The filing was made March 2 in the U.S. District Court for the Northern District of Indiana. Specifically, Westwood One claims LRN infringed on patent numbers 7,860,448 (Methods and Computer Programs for Localizing Broadcast Content) and 7,412,203 (Systems, Methods and Apparatus for Operating a Broadcast Network).

In the complaint, WWO accuses LRN of infringing on the “Methods and Computer Programs” patent “by making, using, selling, offering for sale, and/or importing its Radio Velocity Control computer hardware and software technology.”

Westwood One explains that the LRN Program “is a system that comprises several components: a Voice Tracker tool, an LRN Portal, a server, and a cloud storage site, each with its own code.”

Thus, in the view of the Cumulus-owned WWO, Radio Velocity Control is comprised of much of what Westwood One holds a patent for.

How could LRN gain explicit knowledge of the elements of the “Methods and Computer Programs for Localizing Broadcast Content” patent?

Former Westwood One employees went to work for LRN and shared the information with their new employer, it seems.

Patrick Crocker

The complaint fingers LRN VP/Programming Operations Chris Reeves, who was VP/Operations at Westwood One from July 2009 until joining LRN in July 2017; Jonathon Steele, Director of Programming Operations at LRN from July 2017 who was previously a Westwood One Operations Manager; LRN Director of Creative Services/Voice Talent Chris Hatton; LRN VP of Regional Affiliate Sales Matt Caldaronello, who joined in January 2019 after serving for nearly 13 years as WWO’s VP of Affiliate Management; and EVP/Operations Patrick Crocker, who came on board at LRN in June 2019 after 23 years and 4 months at WWO, exiting as SVP/Affiliate Management.

In a statement released March 3 to the media, LRN said the claims “are legally and factually baseless” and that it “intends to vigorously defend against those claims.”

LRN was launched by Steve Swick in 2015 and, it claims, developed and uses its own technology.

“Six years after LRN’s successful launch in 2015, Westwood One is apparently giving up on trying to fairly compete and instead is trying to now use the courts to do what its programmers, engineers and affiliate sales people could not do,” the LRN statement reads, concluding that LRN “will not be bullied by a corporate radio Wall Street giant.”

In the complaint, Westwood asserts LRN knew about the alleged infringement since May  2020, when LRN was sent a cease and desist letter from WWO.

Similar claims are being made by WWO regarding the “Systems, Methods and Apparatus for Operating a Broadcast Network” patent. That’s because LRN has a software program that informs customers it delivers maximum custom localization and station owner control — an alleged infringement of WWO’s proprietary technology.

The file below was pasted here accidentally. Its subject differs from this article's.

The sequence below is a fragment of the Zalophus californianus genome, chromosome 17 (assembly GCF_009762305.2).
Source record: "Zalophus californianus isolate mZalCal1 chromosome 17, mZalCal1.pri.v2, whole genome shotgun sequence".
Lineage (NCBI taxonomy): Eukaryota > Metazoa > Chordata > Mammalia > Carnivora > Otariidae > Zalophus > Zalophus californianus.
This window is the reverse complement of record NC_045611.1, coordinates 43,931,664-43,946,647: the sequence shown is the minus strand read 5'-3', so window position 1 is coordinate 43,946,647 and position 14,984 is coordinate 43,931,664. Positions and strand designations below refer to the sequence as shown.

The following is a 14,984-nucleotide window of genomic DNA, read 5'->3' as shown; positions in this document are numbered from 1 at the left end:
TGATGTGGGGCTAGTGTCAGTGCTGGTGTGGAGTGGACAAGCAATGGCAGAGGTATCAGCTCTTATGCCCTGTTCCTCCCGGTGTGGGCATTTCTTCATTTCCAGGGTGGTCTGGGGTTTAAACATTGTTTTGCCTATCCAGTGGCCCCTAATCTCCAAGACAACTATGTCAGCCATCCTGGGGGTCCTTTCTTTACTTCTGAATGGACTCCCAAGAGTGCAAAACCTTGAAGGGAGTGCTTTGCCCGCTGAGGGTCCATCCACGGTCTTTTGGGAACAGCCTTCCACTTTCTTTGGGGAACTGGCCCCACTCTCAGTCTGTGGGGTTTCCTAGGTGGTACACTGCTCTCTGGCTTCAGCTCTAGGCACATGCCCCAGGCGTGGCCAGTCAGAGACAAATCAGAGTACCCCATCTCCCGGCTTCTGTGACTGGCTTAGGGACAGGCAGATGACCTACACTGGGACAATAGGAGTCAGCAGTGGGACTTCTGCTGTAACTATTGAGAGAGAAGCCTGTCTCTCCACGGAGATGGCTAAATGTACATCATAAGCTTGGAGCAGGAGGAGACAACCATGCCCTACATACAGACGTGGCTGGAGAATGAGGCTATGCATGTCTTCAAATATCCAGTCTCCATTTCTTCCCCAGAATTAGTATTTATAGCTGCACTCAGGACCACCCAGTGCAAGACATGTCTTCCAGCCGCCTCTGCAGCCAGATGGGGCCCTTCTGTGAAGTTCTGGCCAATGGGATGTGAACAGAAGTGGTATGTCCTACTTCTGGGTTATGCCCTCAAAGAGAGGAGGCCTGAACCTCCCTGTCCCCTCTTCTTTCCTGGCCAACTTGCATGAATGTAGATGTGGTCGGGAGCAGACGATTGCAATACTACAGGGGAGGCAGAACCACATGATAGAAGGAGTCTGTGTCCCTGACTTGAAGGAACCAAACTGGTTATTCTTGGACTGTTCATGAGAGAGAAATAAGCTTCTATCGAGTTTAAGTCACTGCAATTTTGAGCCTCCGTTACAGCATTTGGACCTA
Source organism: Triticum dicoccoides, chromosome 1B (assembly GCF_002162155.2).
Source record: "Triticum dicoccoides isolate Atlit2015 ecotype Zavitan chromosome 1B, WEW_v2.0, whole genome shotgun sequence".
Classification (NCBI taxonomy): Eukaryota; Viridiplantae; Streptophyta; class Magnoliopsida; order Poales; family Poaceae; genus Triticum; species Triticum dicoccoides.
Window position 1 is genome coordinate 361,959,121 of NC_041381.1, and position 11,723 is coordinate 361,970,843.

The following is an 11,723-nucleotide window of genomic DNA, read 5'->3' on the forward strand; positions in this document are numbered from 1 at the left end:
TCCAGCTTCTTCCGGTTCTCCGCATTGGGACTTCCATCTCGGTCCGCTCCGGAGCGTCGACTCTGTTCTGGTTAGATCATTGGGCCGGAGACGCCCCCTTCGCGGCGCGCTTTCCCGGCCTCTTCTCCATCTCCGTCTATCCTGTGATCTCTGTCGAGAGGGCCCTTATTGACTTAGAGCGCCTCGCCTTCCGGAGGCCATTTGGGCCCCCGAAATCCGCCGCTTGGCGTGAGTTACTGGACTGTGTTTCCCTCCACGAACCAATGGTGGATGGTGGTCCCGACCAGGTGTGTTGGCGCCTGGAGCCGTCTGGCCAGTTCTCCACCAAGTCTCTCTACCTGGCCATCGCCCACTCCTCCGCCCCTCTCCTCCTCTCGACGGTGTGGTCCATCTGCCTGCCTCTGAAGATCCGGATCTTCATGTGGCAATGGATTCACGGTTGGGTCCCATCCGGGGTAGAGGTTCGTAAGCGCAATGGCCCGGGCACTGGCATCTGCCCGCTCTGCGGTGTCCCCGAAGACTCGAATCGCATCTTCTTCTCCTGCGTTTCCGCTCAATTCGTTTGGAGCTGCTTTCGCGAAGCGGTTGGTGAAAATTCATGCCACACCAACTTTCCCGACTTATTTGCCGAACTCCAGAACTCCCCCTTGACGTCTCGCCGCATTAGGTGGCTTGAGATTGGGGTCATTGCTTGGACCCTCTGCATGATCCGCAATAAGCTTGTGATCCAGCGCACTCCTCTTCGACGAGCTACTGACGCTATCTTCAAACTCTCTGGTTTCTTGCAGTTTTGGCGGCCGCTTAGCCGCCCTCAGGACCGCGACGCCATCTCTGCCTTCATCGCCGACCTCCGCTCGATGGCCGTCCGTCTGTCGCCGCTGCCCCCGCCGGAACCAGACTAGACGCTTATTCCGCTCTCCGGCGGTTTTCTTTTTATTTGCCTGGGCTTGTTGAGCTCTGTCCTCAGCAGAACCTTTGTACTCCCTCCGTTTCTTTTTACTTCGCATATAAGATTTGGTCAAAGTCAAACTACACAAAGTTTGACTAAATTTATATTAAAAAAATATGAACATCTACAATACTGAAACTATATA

Skyview Networks, which distributes LRN’s music formats, is not involved in the lawsuit.

— Additional reporting by Ed Ryan and Rob Dumke

Categories: Industry News

GMR Deals Radio A Royalty Royal Flush: Pay More, Or No Play

Radio+Television Business Report - Thu, 03/04/2021 - 09:30

When it comes to its tactics for bringing those responsible for some of the music heard across the radio dial, there’s perhaps no rights organization more brash than the Irving Azoff-founded Global Music Rights (GMR).

GMR has been a thorn in the side of the Radio industry for years, with ongoing litigation with the Radio Music Licensing Committee (RMLC) a top story in 2019 and 2020.

Now, the powerful artists and publishers’ rights organization that’s tangled with the RMLC for five years is taking a page straight out of the Mafia film Goodfellas by handing Radio a “pay up, or else” approach to its new licensing agreements set to commence April 1.

As first reported by Streamline Publishing’s Radio Ink, GMR — which represents a wide swath of writers and publishers ranging from Billy Joel and Bob Seger to current pop stars Ava Max and Drake — has issued communication to radio stations that air music in its library that their current licensing agreements expire on March 31.

The new deal is straight out of Mission: Impossible, if not reminiscent of the Goodfellas character Henry Hill’s description of how his mafiosos go about collecting payments from those who owe money. On April 1, a nine-month interim licensing agreement would start. But, a 20% royalty increase comes with the signing of a new deal.

The timing couldn’t be worse for the Radio industry, which has seen sequential improvements in its quarterly earnings since the depths of the COVID-19 pandemic some 11 months ago. Still, most publicly traded radio broadcasting companies have carefully balanced cash on hand and their debt leverage by moving forward with a reduction in force. At iHeartMedia, the industry’s largest audio media company, job losses came after an infamous January 2021 employee reduction effort — one that was never reported by iHeartMedia-owned trade publication Inside Radio.

The hardball tactics GMR is taking came without any input or negotiation from the RMLC, Radio Ink reports.

And, GMR’s unilateral royalty rise comes as its court battle with RMLC has been delayed due to the pandemic, creating a legal back log. The discovery process in the groups’ case is not set to conclude until the end of 2021.

A PRE-COVID GUNSLINGER

On February 17, 2020, one month before the novel coronavirus sent most of the U.S. into a pandemic-fueled lockdown, GMR and RMLC engaged in a war of words over who was in the wrong with respect to the litigation and where the court was heading.